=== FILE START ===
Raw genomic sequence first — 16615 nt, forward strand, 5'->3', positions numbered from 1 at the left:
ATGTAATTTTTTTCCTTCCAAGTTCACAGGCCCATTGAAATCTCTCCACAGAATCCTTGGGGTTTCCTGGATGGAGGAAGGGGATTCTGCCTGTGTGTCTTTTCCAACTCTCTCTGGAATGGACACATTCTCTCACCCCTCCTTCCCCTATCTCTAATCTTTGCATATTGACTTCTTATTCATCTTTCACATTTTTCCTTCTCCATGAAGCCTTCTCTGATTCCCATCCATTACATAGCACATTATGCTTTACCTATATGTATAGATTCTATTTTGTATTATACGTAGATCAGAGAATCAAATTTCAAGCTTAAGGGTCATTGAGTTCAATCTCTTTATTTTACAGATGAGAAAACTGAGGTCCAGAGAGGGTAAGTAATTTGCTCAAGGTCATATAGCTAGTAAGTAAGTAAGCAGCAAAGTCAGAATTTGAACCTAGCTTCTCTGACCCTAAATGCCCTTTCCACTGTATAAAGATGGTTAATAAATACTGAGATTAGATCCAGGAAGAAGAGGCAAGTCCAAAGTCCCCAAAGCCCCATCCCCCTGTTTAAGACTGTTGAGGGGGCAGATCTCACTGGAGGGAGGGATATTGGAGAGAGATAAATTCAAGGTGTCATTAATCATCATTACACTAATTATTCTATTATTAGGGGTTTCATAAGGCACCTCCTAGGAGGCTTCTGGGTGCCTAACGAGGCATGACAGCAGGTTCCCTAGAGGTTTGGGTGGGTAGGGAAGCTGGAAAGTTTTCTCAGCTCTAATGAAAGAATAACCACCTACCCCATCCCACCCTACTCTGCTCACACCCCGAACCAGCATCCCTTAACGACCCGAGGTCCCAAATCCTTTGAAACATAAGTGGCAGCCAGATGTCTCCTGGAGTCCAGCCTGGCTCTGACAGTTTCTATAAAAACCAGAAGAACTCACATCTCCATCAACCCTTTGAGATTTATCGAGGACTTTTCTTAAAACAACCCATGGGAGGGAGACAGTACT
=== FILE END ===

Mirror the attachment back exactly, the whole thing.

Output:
Raw genomic sequence first — 16615 nt, forward strand, 5'->3', positions numbered from 1 at the left:
ATGTAATTTTTTTCCTTCCAAGTTCACAGGCCCATTGAAATCTCTCCACAGAATCCTTGGGGTTTCCTGGATGGAGGAAGGGGATTCTGCCTGTGTGTCTTTTCCAACTCTCTCTGGAATGGACACATTCTCTCACCCCTCCTTCCCCTATCTCTAATCTTTGCATATTGACTTCTTATTCATCTTTCACATTTTTCCTTCTCCATGAAGCCTTCTCTGATTCCCATCCATTACATAGCACATTATGCTTTACCTATATGTATAGATTCTATTTTGTATTATACGTAGATCAGAGAATCAAATTTCAAGCTTAAGGGTCATTGAGTTCAATCTCTTTATTTTACAGATGAGAAAACTGAGGTCCAGAGAGGGTAAGTAATTTGCTCAAGGTCATATAGCTAGTAAGTAAGTAAGCAGCAAAGTCAGAATTTGAACCTAGCTTCTCTGACCCTAAATGCCCTTTCCACTGTATAAAGATGGTTAATAAATACTGAGATTAGATCCAGGAAGAAGAGGCAAGTCCAAAGTCCCCAAAGCCCCATCCCCCTGTTTAAGACTGTTGAGGGGGCAGATCTCACTGGAGGGAGGGATATTGGAGAGAGATAAATTCAAGGTGTCATTAATCATCATTACACTAATTATTCTATTATTAGGGGTTTCATAAGGCACCTCCTAGGAGGCTTCTGGGTGCCTAACGAGGCATGACAGCAGGTTCCCTAGAGGTTTGGGTGGGTAGGGAAGCTGGAAAGTTTTCTCAGCTCTAATGAAAGAATAACCACCTACCCCATCCCACCCTACTCTGCTCACACCCCGAACCAGCATCCCTTAACGACCCGAGGTCCCAAATCCTTTGAAACATAAGTGGCAGCCAGATGTCTCCTGGAGTCCAGCCTGGCTCTGACAGTTTCTATAAAAACCAGAAGAACTCACATCTCCATCAACCCTTTGAGATTTATCGAGGACTTTTCTTAAAACAACCCATGGGAGGGAGACAGTACT